Lupin IPM

Lead Organization:

Institut de Recherche pour le Developpement

Partner Organizations:

Universidad Tecnica Cotopaxi (UTC), ESPOCH, PUCE,

Community of Practice:







An important question in the field of pest management is how the features of agricultural landscapes (agroscapes) influence biological control services to small-scale farmers. Agricultural intensification is thought to disrupt the ability of ecosystems to provide pest control services, yet inconsistent results have been reported. One of the main hypotheses is that pesticide use and/or reductions in plant diversity depress populations of natural enemies. This hypothesis has been extensively tested but seldom examined across temporal or spatial scales relevant to changes in pest and antagonist status associated with agricultural intensification. The project team will test this hypothesis with the study of lupin pests and their antagonists (predators and parasitoids) in Ecuador and Bolivia.

Lupin is an important and under-researched native legume in the high Andean agriculture system. The purpose of this project is to improve the management of lupin pests, thereby reducing the use of pesticides on this important native legume. The project will accomplish this using a novel mix of basic, applied, observational, and experimental research that looks at both biophysical and socioeconomic factors. This will allow for quicker and possibly more robust learning cycles than moving sequentially through research processes. Specifically, the project will examine the effect on pest biocontrol of crop habitat management by farmer communities (as individuals or groups) at various scales (within the field, among neighboring fields, and at a larger landscape scale).

To achieve this goal, the project team will first acquire basic knowledge of the biology and population dynamics of lupin pests (e.g., Delia platura) and test biocontrol strategies based on weed and associated crop management at a local scale. Preliminary data from the National Agriculture Research program of Ecuador (INIAP) and the Polytechnic University of Chimborazo (ESPOCH) suggests that associated weeds and crops (such as broccoli) may influence pest infestation in lupin fields. Secondly, the team will test whether agroscape intensification and pesticide use modulate lupin pest abundance, damage, and biocontrol by antagonists through a combination of large-scale observatory and experimental studies. Lastly, the project will document lupin growers’ socioeconomic strategies, investigate their perception of pest control issues, and assess how farmer organizations within the agroscape may influence the control or outbreak of pests.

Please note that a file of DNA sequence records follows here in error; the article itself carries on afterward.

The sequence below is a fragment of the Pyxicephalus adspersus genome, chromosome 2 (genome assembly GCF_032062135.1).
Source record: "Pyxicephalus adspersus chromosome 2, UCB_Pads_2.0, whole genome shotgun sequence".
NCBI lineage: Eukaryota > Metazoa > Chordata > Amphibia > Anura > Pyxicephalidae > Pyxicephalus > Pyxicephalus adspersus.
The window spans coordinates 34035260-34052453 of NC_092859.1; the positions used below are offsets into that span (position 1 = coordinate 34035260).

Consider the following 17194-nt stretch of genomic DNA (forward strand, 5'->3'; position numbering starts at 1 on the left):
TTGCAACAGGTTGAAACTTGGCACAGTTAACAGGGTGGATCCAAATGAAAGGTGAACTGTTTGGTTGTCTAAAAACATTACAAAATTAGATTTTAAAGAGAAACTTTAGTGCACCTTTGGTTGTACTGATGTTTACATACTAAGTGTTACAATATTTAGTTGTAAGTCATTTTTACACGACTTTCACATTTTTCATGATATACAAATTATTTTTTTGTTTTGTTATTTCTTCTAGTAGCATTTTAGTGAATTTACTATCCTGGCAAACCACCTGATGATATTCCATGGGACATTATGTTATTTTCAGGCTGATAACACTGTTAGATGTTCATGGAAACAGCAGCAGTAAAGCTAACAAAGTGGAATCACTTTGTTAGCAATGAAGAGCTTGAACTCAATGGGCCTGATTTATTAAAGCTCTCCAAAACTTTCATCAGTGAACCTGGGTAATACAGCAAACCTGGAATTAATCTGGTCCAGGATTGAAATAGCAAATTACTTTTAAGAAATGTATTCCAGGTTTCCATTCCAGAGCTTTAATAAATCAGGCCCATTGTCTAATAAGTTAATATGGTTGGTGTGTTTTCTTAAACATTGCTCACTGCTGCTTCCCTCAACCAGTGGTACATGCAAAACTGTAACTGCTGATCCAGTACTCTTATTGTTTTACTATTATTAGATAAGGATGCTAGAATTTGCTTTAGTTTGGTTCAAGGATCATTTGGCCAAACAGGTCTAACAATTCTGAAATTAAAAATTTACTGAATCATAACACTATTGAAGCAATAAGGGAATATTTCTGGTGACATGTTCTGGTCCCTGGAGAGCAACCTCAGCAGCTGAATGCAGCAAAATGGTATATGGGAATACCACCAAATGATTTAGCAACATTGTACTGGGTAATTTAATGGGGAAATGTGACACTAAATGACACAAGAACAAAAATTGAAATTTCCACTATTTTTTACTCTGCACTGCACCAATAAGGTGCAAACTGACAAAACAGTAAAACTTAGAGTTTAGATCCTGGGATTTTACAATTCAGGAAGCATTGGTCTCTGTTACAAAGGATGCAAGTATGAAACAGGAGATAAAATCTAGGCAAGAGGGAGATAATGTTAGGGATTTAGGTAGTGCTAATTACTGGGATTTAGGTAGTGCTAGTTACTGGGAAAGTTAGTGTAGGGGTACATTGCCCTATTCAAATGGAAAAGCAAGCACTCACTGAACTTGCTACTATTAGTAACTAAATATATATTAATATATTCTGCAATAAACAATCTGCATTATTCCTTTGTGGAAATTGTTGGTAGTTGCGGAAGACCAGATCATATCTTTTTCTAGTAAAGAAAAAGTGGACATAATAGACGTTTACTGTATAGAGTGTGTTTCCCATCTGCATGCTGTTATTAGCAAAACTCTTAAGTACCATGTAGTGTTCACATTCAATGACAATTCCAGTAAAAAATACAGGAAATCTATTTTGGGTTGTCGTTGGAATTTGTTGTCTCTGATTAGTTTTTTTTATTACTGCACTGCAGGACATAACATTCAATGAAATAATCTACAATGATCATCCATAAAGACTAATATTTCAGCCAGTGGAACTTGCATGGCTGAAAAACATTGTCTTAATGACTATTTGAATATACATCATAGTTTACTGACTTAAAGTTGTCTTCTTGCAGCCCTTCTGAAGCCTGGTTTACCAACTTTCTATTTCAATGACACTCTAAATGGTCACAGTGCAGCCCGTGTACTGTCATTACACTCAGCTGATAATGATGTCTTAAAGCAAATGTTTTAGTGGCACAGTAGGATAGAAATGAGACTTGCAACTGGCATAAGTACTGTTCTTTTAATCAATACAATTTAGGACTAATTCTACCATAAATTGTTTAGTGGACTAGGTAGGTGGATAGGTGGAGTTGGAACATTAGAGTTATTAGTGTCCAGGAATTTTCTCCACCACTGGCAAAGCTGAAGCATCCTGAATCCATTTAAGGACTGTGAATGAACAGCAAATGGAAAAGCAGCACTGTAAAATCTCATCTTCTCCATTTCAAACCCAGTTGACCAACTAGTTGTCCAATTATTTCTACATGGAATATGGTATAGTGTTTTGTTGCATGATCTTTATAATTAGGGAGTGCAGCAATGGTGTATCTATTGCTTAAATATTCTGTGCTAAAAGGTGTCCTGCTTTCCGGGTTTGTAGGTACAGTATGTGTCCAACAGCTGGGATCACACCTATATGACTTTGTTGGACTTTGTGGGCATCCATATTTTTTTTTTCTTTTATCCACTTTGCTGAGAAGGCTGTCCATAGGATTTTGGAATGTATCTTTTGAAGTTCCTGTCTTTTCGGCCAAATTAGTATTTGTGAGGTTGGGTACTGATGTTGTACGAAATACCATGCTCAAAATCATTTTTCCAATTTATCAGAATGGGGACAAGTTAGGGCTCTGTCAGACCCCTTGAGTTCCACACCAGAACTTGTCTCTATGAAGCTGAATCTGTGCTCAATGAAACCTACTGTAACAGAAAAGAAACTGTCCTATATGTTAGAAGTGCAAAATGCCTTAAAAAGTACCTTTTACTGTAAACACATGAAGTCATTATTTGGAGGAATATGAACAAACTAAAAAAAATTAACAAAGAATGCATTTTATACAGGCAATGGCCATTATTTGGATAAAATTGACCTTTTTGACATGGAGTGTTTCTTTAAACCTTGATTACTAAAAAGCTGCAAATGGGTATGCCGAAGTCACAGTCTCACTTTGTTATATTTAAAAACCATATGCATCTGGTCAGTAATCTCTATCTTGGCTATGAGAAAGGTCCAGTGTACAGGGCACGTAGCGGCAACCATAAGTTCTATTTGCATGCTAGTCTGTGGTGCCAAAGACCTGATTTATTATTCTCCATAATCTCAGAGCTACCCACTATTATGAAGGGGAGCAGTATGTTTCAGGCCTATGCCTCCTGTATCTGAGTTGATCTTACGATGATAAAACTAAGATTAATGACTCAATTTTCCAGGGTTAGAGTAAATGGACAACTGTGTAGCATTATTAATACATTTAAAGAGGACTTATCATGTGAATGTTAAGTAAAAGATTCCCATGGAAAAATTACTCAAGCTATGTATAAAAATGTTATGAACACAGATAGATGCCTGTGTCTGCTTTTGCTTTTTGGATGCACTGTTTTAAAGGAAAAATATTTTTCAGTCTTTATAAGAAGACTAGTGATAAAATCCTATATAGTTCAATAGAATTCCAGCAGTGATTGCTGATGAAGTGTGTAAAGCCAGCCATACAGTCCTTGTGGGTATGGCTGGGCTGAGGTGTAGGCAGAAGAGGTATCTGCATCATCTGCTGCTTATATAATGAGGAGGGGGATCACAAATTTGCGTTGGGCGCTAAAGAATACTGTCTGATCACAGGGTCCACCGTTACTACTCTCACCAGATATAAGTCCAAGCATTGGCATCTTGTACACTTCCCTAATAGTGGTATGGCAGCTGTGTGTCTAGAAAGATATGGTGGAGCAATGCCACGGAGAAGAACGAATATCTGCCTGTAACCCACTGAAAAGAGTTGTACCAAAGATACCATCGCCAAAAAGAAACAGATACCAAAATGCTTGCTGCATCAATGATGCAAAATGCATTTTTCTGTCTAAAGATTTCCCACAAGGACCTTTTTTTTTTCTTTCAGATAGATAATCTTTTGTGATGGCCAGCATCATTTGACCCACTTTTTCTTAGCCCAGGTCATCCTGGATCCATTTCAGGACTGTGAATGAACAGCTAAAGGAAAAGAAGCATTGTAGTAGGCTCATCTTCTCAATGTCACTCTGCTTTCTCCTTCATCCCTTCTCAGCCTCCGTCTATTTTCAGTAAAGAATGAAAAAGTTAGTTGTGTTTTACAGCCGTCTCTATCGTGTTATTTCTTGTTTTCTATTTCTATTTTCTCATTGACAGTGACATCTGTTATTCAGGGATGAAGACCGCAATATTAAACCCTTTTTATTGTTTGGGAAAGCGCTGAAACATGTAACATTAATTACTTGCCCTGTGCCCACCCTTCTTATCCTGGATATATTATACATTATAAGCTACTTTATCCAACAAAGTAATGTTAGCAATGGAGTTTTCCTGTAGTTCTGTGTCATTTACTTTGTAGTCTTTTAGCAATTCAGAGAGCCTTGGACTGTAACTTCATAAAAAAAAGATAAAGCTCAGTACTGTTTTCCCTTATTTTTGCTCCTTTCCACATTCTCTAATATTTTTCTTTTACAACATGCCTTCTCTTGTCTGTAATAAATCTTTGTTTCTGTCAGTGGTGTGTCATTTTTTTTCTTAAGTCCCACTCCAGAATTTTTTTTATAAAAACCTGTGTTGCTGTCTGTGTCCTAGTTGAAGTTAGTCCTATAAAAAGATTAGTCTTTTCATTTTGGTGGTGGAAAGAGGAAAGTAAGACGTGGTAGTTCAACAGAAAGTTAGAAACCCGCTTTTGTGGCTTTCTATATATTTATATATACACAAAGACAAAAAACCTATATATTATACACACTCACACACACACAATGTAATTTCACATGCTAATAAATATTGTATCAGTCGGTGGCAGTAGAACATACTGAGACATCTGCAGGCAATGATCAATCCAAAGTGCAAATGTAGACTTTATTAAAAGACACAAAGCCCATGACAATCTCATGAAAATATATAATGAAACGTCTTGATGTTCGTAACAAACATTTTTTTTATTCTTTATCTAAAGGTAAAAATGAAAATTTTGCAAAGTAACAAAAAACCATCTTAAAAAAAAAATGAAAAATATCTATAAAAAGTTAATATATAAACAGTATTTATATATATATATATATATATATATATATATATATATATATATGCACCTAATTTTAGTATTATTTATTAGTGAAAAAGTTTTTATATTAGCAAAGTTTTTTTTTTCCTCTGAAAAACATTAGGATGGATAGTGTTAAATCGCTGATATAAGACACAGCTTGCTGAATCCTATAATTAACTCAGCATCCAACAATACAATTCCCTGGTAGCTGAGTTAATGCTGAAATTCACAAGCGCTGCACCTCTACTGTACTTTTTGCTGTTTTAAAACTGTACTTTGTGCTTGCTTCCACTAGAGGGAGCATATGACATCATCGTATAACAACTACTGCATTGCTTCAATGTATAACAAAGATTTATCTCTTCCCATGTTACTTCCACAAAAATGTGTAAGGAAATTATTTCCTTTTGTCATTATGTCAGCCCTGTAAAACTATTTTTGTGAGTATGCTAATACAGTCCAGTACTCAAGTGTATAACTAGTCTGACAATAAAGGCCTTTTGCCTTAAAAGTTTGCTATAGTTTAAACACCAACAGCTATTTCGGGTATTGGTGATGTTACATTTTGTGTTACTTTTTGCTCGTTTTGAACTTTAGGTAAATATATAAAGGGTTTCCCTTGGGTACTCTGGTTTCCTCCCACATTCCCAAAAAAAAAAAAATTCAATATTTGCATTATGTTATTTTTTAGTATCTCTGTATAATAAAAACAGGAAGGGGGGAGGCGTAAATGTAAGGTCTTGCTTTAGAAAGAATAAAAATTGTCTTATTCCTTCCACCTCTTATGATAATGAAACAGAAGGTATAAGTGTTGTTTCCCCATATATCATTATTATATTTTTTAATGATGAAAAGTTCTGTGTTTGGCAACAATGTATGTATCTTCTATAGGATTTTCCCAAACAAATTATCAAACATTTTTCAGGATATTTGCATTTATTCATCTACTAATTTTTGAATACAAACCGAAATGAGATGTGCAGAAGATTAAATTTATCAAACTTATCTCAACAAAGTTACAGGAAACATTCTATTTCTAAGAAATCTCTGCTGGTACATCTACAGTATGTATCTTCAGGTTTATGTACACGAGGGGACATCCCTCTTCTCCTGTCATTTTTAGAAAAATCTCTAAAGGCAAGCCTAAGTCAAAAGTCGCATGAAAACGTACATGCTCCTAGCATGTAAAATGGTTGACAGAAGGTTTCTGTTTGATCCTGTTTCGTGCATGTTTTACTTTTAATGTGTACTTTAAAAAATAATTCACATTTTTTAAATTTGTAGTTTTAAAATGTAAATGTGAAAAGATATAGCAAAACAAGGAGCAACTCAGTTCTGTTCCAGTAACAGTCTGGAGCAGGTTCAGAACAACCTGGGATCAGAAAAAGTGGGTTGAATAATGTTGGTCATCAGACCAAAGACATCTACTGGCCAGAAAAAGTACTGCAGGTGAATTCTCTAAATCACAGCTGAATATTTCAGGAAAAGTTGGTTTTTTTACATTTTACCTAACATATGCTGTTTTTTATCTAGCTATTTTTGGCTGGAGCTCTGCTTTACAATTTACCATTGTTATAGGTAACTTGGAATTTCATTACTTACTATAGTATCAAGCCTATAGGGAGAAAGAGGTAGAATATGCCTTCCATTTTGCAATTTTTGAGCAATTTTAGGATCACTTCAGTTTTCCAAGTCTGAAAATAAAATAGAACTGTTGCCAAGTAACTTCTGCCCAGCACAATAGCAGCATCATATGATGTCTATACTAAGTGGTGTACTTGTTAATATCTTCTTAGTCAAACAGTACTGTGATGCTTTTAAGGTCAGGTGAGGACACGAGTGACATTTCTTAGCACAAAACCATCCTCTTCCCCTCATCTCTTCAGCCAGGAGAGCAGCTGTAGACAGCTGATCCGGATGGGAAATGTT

Grant Aims:

  • Generate new knowledge about lupin pests.
  • Develop a basis for development of pest control practices, which will improve knowledge of insect ecology at a broader scale.
  • Develop an online database on pest knowledge and identification.
  • Map and analyze the effect of landscape complexity and structure on pests.
  • Explore scenarios/logistics at the landscape level to enhance beneficial agroscape structure and composition.
  • Develop maps of each lupin crop parcel and their surroundings, as well as spatially and temporally explicit models to see the evolution of the landscape composition and structure in space and time, together with associated metrics (basis for landscape ecology and integrated pest management or IPM).
  • Design and execute farmer-centered research.
  • Understand socioeconomic factors surrounding IPM feasibility for each region, and which factors are decisive for their adoption, as well as determinants of collective actions and coordination in pest control.
  • Develop scenarios and propositions of landscape structure and composition that limit the outbreak of pests while considering farmers’ constraints so that recommendations will be effective at the landscape/community level.
  • Lower the use of agrochemicals while controlling pest populations to reach a sustainable level of lupin crop production for the participating farmers.
  • Contribute to the scientific dialogue.
  • Publish article(s) in an international peer-reviewed journal.
  • Propose new tools (e.g., role-playing games) to encourage productive discussion between farmers and stakeholders.
  • Create a crowd-sourcing mobile app to allow an adaptive assessment of newly developed control practices.